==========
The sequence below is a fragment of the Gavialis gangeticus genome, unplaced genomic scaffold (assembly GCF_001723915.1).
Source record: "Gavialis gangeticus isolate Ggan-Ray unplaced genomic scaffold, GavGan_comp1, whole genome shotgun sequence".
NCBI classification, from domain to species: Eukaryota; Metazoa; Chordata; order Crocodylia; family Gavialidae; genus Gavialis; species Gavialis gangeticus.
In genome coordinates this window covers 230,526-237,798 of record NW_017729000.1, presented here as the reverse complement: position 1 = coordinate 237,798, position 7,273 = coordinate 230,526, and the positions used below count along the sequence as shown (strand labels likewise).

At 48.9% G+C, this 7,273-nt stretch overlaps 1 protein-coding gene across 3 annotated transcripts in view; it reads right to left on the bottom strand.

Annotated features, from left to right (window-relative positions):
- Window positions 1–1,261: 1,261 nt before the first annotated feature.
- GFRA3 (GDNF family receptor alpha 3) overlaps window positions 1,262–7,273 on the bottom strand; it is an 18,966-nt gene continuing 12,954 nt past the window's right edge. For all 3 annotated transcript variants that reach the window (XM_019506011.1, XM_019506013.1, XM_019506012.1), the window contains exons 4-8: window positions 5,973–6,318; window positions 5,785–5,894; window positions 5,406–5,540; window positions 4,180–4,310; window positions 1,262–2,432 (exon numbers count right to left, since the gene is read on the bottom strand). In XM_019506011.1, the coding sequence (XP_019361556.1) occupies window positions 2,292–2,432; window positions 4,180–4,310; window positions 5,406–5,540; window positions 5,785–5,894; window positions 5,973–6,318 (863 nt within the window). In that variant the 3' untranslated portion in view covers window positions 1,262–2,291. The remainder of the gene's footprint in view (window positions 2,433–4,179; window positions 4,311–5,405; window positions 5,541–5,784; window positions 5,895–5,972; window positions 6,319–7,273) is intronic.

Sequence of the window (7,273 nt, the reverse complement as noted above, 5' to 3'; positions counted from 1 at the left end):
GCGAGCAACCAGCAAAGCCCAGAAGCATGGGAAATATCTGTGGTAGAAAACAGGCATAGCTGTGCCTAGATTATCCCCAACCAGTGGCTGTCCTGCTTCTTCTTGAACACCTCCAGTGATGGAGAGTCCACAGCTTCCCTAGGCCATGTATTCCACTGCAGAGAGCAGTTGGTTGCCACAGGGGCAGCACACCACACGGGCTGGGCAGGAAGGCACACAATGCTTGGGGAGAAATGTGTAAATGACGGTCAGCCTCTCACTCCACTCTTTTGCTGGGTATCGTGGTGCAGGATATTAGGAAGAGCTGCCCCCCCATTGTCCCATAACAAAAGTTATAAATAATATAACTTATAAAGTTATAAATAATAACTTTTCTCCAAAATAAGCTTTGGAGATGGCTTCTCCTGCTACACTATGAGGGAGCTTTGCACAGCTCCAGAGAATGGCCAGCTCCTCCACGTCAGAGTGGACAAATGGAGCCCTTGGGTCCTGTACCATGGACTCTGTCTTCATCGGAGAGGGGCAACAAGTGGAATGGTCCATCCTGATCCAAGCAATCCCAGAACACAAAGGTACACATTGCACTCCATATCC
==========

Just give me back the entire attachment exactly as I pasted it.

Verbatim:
The sequence below is a fragment of the Gavialis gangeticus genome, unplaced genomic scaffold (assembly GCF_001723915.1).
Source record: "Gavialis gangeticus isolate Ggan-Ray unplaced genomic scaffold, GavGan_comp1, whole genome shotgun sequence".
NCBI classification, from domain to species: Eukaryota; Metazoa; Chordata; order Crocodylia; family Gavialidae; genus Gavialis; species Gavialis gangeticus.
In genome coordinates this window covers 230,526-237,798 of record NW_017729000.1, presented here as the reverse complement: position 1 = coordinate 237,798, position 7,273 = coordinate 230,526, and the positions used below count along the sequence as shown (strand labels likewise).

At 48.9% G+C, this 7,273-nt stretch overlaps 1 protein-coding gene across 3 annotated transcripts in view; it reads right to left on the bottom strand.

Annotated features, from left to right (window-relative positions):
- Window positions 1–1,261: 1,261 nt before the first annotated feature.
- GFRA3 (GDNF family receptor alpha 3) overlaps window positions 1,262–7,273 on the bottom strand; it is an 18,966-nt gene continuing 12,954 nt past the window's right edge. For all 3 annotated transcript variants that reach the window (XM_019506011.1, XM_019506013.1, XM_019506012.1), the window contains exons 4-8: window positions 5,973–6,318; window positions 5,785–5,894; window positions 5,406–5,540; window positions 4,180–4,310; window positions 1,262–2,432 (exon numbers count right to left, since the gene is read on the bottom strand). In XM_019506011.1, the coding sequence (XP_019361556.1) occupies window positions 2,292–2,432; window positions 4,180–4,310; window positions 5,406–5,540; window positions 5,785–5,894; window positions 5,973–6,318 (863 nt within the window). In that variant the 3' untranslated portion in view covers window positions 1,262–2,291. The remainder of the gene's footprint in view (window positions 2,433–4,179; window positions 4,311–5,405; window positions 5,541–5,784; window positions 5,895–5,972; window positions 6,319–7,273) is intronic.

Sequence of the window (7,273 nt, the reverse complement as noted above, 5' to 3'; positions counted from 1 at the left end):
GCGAGCAACCAGCAAAGCCCAGAAGCATGGGAAATATCTGTGGTAGAAAACAGGCATAGCTGTGCCTAGATTATCCCCAACCAGTGGCTGTCCTGCTTCTTCTTGAACACCTCCAGTGATGGAGAGTCCACAGCTTCCCTAGGCCATGTATTCCACTGCAGAGAGCAGTTGGTTGCCACAGGGGCAGCACACCACACGGGCTGGGCAGGAAGGCACACAATGCTTGGGGAGAAATGTGTAAATGACGGTCAGCCTCTCACTCCACTCTTTTGCTGGGTATCGTGGTGCAGGATATTAGGAAGAGCTGCCCCCCCATTGTCCCATAACAAAAGTTATAAATAATATAACTTATAAAGTTATAAATAATAACTTTTCTCCAAAATAAGCTTTGGAGATGGCTTCTCCTGCTACACTATGAGGGAGCTTTGCACAGCTCCAGAGAATGGCCAGCTCCTCCACGTCAGAGTGGACAAATGGAGCCCTTGGGTCCTGTACCATGGACTCTGTCTTCATCGGAGAGGGGCAACAAGTGGAATGGTCCATCCTGATCCAAGCAATCCCAGAACACAAAGGTACACATTGCACTCCATATCC